In 2012 Jason and I took a tour
of the Warner Bros. public lot. During the tour we got to see stages, props, actors, warehouses and everything in between. Our tour guide told us many "lot stories" including one of studio producers. In sitcoms producers come in, listen to a story, tell the writers to fix it, arrange for advertising sponsors, tell the show runners they needed to fix things again and repeat. Listening to our tour guide I thought that these "producer people" were kind of bossy and obnoxious.
Fast forward to 2013 when Jessica steps into her own shoes of a producer. I would not say I asked to be a producer, but it just happened.
Time and time again Jason thinks of an idea for a video, writes it down, mulls it over and finally is ready to bring it to me to discuss. He reads me his idea and I tell him what to change or how we need to scrap the whole thing (Sorry, Jason).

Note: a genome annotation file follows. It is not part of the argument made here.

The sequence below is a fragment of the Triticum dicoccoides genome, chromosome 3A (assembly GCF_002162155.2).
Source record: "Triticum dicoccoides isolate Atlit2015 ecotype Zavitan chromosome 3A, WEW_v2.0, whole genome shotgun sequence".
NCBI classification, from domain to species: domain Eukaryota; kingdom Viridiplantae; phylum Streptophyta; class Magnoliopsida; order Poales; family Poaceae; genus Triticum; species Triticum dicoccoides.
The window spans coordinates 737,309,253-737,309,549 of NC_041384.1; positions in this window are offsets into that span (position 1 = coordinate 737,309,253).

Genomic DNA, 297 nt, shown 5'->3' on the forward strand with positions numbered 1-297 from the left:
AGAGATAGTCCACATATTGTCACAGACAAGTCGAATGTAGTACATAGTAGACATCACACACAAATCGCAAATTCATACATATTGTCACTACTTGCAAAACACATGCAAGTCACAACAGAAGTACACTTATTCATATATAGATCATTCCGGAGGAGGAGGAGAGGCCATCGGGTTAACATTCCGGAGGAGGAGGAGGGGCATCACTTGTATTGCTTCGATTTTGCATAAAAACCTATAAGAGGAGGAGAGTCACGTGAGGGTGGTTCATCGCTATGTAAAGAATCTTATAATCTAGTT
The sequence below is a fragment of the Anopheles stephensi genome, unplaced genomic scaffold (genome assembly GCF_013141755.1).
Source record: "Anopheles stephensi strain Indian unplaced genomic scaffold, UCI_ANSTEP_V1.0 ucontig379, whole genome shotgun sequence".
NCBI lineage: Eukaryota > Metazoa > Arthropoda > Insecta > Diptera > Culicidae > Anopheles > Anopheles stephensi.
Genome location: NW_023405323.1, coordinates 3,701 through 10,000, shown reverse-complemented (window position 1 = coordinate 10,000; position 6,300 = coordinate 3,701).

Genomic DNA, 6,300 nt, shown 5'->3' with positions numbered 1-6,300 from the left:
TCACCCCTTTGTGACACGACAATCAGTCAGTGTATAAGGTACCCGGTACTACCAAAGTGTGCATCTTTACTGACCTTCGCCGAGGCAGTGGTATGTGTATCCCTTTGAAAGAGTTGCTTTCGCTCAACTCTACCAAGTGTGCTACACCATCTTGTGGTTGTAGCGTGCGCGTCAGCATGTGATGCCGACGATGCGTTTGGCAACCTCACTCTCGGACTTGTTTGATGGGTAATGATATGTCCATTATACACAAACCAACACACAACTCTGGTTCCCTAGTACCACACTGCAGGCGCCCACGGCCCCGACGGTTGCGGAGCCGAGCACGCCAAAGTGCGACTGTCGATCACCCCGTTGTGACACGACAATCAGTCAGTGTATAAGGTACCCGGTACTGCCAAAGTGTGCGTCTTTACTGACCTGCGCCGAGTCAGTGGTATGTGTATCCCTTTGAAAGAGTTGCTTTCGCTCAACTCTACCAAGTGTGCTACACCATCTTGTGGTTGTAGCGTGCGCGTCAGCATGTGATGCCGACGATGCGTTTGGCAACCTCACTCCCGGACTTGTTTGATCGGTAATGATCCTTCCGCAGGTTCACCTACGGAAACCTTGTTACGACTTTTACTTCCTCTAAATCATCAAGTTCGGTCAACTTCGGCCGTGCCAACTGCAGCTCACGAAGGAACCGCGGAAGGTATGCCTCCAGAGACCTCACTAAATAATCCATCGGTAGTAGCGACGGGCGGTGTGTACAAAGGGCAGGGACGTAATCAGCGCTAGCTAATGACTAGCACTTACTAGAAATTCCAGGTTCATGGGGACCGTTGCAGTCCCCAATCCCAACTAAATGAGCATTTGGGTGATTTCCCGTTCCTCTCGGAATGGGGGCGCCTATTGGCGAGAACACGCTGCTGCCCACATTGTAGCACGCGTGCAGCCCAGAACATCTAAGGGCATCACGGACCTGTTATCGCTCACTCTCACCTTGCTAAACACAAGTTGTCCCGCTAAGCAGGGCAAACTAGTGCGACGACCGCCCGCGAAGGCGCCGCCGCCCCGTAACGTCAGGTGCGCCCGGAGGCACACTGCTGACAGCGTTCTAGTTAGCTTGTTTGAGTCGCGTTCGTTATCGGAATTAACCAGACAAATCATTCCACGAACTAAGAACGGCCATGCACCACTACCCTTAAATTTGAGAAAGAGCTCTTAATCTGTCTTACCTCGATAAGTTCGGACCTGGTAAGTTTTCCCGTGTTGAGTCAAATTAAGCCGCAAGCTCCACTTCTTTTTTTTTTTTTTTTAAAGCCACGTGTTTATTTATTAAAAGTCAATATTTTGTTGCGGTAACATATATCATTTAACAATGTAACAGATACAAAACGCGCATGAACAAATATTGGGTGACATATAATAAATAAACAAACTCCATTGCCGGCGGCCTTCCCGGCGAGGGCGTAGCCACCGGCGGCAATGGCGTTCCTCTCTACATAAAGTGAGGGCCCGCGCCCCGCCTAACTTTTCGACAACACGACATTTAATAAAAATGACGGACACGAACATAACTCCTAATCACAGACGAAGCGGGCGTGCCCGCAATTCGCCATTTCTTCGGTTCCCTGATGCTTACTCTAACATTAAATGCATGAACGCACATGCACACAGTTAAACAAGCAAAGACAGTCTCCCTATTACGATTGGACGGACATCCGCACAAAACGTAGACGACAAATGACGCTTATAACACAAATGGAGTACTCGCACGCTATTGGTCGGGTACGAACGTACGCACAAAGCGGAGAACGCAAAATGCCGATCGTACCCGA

When we are shooting the video I come in and oversee how everything is going. I make sure our crew gets breaks and has food and drinks. I constantly tell Jason that something is in his shot or point something out that he does not hear or realize. I am Captain Jason's First Mate.
After production, Jason edits the video and I step in to watch it and tell him how I think it should be reworked to include shots he forgot he even had. He plays it for me again after he gets lost in the edit room and I give him another list of changes. Step and repeat.
Once the video is uploaded it is my job to post it to our Twitter
and Blog to get our viewers to watch it for the very first, and hopefully many more, times.
Looking back I realize that "producer people" are not bossy or obnoxious; instead they are people who facilitate getting a product from point A to Z in an efficient and effective way. Producers have to have a certain skillset to be able to think of all of the possible issues that may even slightly arise. And more than anything, producers have to be great managers who are strong and assertive.
-Posted by Jessica